In the military, CRNAs practice independently. As soon as we take off the uniform and come home, Virginia CRNA’s are held to antiquated and restrictive supervision requirements, as opposed to during their military service, when they are often found holding positions of senior leadership in medical treatment facilities.

I have sought out these leadership positions through my involvement in both VANA and AANA, my career professional organizations. I’m passionate in standing up for what I do and being involved in charting the course for our profession. It is a privilege and an obligation we owe to other members of our honorable profession and to those who will follow us both in Virginia and the rest of the nation.

In my eyes, what separates a profession from a mere job is that professionals have a common set of ethics and a binding sense of community. CRNAs in Virginia and nationally have pride in our profession and in the good we do for our patients. We defend our compatriots because it is the right thing to do, not merely for monetary gain, and because there is nobility in standing up for one another and for improving and increasing access to patient care.

As a civilian, it’s fairly rare to find a CRNA in any C-suite position – a fact I’m working daily to change through my work within VANA and AANA. I encourage as many CRNAs as possible to pursue leadership roles and opportunities, just as my mentors led and guided me – and continue to!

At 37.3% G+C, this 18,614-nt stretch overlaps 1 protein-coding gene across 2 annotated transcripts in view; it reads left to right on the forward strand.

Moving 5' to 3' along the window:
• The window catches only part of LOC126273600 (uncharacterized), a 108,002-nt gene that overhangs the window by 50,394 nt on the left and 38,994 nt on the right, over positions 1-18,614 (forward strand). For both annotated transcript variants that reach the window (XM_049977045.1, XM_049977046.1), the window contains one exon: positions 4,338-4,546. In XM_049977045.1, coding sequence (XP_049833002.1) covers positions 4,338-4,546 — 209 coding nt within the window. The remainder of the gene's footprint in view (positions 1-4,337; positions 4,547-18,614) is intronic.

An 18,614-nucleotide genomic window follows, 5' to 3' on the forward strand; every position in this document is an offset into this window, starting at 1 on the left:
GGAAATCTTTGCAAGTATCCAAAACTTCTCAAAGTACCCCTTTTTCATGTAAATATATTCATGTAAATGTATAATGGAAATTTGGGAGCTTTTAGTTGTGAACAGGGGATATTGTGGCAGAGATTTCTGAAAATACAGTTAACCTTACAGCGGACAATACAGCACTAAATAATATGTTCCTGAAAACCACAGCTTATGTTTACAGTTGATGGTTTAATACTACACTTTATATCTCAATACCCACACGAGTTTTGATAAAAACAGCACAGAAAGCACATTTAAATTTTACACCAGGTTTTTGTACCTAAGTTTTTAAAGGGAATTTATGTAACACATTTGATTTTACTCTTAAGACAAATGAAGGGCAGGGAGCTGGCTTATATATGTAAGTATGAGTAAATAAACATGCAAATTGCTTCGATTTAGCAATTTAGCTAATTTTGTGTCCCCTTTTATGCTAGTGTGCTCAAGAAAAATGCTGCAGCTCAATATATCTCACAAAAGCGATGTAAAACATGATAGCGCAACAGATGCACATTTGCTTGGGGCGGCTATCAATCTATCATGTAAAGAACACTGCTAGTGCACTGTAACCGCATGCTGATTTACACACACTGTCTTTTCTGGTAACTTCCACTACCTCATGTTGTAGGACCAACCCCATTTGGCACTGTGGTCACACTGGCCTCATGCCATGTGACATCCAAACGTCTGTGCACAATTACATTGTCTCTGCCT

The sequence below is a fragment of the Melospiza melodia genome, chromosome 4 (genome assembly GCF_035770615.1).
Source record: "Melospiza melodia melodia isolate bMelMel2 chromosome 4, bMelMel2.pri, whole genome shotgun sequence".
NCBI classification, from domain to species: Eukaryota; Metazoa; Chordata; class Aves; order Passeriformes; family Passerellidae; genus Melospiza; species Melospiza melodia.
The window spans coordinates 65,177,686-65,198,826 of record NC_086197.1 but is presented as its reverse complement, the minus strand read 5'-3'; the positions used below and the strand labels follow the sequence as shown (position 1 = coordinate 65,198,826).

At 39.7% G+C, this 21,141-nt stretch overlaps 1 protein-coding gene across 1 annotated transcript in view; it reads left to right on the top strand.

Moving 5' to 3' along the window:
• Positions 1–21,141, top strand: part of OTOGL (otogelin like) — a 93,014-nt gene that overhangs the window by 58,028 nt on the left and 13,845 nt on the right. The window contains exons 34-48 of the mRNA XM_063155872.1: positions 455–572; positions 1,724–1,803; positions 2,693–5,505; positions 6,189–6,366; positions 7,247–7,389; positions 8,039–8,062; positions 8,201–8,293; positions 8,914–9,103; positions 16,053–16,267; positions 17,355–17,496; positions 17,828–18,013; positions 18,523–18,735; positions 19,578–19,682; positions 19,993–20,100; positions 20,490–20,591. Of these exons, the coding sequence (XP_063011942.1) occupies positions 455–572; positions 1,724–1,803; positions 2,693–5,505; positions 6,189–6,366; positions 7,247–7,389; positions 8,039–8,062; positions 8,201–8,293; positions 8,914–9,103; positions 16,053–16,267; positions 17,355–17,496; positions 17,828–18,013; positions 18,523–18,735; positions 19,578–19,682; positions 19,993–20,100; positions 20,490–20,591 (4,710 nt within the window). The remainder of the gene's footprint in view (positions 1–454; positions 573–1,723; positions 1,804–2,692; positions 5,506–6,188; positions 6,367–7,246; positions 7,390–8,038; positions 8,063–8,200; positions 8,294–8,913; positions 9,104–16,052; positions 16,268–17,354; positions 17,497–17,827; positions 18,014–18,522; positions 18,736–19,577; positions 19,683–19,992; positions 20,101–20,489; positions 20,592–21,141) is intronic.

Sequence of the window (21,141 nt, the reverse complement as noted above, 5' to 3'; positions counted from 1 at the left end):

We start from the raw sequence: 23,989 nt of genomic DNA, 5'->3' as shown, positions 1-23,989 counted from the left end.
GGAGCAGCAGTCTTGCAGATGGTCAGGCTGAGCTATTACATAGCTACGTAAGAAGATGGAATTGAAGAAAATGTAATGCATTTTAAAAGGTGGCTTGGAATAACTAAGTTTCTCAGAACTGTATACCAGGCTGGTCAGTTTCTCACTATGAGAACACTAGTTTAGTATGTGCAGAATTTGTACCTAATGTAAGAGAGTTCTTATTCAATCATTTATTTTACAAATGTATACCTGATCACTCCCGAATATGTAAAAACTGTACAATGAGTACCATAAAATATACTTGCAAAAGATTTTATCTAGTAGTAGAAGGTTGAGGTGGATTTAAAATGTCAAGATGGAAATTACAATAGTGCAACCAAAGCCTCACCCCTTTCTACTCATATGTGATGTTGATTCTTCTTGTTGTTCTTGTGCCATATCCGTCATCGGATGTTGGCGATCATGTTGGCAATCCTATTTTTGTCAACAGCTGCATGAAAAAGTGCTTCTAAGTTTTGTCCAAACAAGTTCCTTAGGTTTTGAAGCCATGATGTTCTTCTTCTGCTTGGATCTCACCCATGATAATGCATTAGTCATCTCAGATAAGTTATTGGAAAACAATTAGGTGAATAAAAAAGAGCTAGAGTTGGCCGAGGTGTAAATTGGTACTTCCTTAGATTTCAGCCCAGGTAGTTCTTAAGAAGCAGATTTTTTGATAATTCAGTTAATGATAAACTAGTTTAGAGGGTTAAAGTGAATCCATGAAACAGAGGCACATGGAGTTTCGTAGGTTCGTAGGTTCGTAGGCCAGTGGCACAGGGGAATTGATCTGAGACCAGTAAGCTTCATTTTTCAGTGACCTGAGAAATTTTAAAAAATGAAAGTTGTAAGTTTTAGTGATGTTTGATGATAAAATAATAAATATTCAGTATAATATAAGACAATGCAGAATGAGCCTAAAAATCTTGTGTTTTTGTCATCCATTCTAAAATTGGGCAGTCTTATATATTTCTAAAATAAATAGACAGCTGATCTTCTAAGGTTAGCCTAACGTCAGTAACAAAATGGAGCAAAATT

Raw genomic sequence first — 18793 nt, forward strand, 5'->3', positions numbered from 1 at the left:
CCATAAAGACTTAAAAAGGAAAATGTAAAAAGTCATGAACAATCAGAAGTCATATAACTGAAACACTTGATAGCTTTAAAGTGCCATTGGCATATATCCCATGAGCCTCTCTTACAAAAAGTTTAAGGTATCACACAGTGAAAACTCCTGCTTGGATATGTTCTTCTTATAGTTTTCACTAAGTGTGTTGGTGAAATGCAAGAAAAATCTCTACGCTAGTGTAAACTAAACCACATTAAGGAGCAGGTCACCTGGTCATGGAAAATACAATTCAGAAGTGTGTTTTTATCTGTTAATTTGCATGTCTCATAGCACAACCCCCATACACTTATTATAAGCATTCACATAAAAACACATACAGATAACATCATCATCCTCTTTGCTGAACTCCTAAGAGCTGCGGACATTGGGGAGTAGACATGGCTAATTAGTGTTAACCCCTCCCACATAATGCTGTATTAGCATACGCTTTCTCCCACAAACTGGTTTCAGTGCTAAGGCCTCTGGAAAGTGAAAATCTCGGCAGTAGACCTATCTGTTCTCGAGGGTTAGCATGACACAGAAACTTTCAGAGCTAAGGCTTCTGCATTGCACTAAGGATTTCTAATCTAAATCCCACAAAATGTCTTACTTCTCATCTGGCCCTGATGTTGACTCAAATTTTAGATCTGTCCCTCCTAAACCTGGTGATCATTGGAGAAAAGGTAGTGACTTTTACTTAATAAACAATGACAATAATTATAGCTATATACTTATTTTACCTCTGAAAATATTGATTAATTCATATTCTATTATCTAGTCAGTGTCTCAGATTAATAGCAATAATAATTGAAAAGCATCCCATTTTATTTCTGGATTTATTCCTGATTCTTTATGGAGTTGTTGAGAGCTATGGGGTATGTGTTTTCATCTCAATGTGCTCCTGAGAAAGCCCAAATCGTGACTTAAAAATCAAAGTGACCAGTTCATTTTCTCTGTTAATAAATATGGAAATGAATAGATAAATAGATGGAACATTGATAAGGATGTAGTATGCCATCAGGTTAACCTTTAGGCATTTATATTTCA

I had an amazing mentor early in my career who planted the seed to be involved in VANA and I hope to be that voice to aspiring VANA members. I’m also grateful to be surrounded by people who love and support me, including my husband, who remains my number one mentor and partner in crime. Adrienne Hartgerink and Cathy Harrison, who are both veterans, have been great friends and role models. We’ve traveled this journey together and remain one another’s support system. In the anesthesia world, my first mentor, colleague, and friend, was Louise Hershkowitz. We met when I was a senior at Old Dominion University and she encouraged me to attend my first VANA meeting! Without her taking the time to educate me on the importance of advocacy and staying the course, I don’t know what my VANA path would look like today.

I never pass up an opportunity to speak with new nurses about this great profession. Getting there is hard and takes a lot of personal sacrifice, but nothing good comes easy. A favorite saying of mine is, “Everything I have in life, I owe to luck. But I’ve always found that the harder I worked, the luckier I became.” Looking back, I find that all the things I’m proud of were hard to accomplish.

VANA is no different – it’s been an uphill battle, but VANA’s intervention has been instrumental in defining ‘supervision’ such that CRNAs can practice independently in all settings in the Commonwealth. By engaging with this group, you’re surrounding yourself with like minds; other CRNAs who care about, and want to advocate for, our profession. I can honestly say I’ve never regretted my choice to invest in myself, or in VANA.

Winter 2023 VANA Newsletter